Foodlore explores the ways people grow, harvest, preserve and serve their foods. In some cases, and in some special situations, foods must be handled in particular ways. Select items may be prohibited or eaten at during select days, others may need to be cooked a certain way.
Examples include: renouncement of certain foods during the Christian season of Lent and the removal of unleavened bread/flour items during Passover.
While religion plays a part in many food traditions, geographic considerations are equally important. People have learned to adapt to their environment. They have substituted one item for another, such as replacing wheat for whatever grains can be grown in a particular climate, etc.
Mountain Range Meals
The Appalachian Mountains of America are considered to be one of the most biologically diverse regions on the planet. The range stretches from the tip of Maine into Alabama and Georgia. As a result many factors have contributed to the food customs that exist there today. Some of these elements can be found in The Foxfire Book Series That Preserved Appalachian Foodways, a series of articles in magazine and book form that focuses on food preparation, culture and life in this 1,500-mile region.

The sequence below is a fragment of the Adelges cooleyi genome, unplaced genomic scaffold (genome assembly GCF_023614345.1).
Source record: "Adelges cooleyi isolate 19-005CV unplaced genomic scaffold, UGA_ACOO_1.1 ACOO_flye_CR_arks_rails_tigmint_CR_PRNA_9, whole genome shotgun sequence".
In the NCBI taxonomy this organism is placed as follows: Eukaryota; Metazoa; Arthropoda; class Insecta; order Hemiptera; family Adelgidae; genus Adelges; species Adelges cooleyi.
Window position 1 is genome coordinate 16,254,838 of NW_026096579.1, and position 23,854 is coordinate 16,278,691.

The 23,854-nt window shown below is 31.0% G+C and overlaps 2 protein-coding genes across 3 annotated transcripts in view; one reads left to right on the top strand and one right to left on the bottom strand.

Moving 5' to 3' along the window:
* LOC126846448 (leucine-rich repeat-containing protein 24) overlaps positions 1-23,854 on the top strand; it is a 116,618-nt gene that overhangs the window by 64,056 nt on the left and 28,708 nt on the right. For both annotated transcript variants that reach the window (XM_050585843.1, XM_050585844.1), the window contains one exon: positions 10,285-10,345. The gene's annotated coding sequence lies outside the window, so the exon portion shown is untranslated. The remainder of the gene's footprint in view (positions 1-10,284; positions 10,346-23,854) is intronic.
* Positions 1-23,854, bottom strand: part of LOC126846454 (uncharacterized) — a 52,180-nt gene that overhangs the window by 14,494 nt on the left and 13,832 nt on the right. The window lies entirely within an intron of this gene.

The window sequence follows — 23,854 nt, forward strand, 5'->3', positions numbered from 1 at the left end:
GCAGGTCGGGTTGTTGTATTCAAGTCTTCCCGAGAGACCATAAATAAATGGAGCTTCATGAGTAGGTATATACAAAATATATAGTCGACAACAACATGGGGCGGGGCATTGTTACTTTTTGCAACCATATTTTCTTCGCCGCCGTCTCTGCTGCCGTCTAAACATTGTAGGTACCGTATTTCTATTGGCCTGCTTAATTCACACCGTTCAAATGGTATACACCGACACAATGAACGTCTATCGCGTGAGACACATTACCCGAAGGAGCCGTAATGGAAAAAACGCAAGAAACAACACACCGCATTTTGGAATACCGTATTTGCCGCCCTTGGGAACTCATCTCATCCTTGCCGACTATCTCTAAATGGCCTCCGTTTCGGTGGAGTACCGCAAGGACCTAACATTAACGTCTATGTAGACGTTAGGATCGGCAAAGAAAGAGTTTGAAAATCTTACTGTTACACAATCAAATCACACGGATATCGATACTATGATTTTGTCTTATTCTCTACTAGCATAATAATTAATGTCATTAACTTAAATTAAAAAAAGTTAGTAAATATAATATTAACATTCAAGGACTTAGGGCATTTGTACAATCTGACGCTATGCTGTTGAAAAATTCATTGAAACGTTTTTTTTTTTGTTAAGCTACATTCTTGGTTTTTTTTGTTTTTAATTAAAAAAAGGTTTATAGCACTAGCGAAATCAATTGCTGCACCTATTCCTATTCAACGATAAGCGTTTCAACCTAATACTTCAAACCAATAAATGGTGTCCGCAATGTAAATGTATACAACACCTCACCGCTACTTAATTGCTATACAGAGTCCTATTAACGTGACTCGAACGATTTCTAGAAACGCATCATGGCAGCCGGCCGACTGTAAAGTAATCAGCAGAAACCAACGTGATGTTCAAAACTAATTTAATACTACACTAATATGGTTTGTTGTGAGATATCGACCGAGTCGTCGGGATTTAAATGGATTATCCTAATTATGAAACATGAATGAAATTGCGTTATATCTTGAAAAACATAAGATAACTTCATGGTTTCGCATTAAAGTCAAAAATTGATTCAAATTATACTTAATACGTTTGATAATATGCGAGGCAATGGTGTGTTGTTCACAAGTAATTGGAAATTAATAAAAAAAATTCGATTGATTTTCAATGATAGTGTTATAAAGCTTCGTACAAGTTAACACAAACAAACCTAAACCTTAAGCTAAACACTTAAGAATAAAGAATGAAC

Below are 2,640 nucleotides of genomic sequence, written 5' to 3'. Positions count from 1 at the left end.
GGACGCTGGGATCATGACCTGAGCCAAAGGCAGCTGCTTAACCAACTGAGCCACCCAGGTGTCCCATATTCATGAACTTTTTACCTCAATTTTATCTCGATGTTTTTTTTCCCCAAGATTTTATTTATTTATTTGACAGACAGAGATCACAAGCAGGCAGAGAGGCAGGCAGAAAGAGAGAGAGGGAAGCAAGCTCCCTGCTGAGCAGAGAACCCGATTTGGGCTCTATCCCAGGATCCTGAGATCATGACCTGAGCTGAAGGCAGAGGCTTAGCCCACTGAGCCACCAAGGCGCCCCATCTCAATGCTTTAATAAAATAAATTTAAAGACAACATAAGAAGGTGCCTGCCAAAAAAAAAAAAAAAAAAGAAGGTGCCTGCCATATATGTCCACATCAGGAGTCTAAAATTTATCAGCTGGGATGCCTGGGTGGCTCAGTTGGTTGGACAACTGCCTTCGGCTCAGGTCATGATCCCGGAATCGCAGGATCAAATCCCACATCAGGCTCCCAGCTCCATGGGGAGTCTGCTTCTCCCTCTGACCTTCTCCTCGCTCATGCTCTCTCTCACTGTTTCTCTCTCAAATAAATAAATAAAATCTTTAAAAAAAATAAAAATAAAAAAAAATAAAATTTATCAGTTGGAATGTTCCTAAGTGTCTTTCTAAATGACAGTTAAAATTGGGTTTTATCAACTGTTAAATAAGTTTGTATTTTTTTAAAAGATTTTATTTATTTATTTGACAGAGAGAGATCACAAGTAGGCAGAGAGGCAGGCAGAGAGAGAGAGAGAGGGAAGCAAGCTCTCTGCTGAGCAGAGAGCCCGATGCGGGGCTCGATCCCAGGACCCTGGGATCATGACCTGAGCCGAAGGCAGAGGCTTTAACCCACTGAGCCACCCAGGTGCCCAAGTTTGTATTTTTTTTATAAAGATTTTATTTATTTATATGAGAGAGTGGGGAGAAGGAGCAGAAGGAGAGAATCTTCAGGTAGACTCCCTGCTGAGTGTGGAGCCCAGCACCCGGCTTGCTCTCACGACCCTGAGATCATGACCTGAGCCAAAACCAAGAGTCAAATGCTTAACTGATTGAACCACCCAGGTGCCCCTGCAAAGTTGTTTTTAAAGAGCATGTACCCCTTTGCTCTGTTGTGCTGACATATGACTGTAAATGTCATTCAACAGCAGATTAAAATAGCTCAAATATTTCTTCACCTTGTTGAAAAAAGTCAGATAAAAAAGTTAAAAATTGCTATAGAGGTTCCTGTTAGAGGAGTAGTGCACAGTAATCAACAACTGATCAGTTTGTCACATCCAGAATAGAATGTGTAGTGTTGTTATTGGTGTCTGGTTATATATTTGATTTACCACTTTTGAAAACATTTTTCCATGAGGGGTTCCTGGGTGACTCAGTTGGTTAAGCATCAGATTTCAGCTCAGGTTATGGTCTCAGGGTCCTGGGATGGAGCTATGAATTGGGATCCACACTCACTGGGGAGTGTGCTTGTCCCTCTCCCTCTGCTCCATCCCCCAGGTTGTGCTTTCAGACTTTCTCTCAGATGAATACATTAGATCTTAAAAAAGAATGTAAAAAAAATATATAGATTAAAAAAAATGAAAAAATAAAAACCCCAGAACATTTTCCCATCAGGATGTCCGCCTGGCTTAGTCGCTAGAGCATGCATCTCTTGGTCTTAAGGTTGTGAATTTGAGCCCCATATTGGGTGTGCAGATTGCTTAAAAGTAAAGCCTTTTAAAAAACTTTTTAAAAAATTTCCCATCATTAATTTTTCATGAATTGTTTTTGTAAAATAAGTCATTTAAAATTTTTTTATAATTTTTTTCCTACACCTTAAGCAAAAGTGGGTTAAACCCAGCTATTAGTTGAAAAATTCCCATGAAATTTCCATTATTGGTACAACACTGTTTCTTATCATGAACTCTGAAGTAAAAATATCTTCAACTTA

Some of the recipes collected by Georgia high school students who embarked upon this ambitious project reflect the community’s simple way of life. Bread in a basic Dutch oven is one example. So is the approach they take to make sure that all parts of a hog are put to edible use. There are also pieces exploring how to cook possum and forage for edible greens and vegetables.
The original Foxfire book series that began in 1966 as a school project today consists of 12 volumes. It has also expanded to include additional specialty books focusing on cooking, winemaking, religion and music.
To learn more, visit NPR’s The Salt: What’s On Your Table article written by Tove Danovich. Click here.